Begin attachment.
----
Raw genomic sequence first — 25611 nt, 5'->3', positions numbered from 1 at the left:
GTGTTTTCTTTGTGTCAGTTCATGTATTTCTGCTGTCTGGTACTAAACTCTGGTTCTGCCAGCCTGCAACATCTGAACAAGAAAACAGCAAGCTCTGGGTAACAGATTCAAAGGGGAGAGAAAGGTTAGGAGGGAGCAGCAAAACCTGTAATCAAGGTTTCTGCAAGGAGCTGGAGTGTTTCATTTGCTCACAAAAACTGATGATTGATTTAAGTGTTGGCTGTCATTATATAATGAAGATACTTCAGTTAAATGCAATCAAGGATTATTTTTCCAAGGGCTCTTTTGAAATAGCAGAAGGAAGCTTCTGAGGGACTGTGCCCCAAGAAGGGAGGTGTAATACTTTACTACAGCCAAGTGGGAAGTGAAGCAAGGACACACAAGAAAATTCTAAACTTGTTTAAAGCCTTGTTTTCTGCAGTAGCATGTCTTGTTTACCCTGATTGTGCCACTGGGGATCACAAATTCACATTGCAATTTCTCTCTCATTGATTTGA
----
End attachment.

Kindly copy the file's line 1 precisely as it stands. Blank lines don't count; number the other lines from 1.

Raw genomic sequence first — 25611 nt, 5'->3', positions numbered from 1 at the left: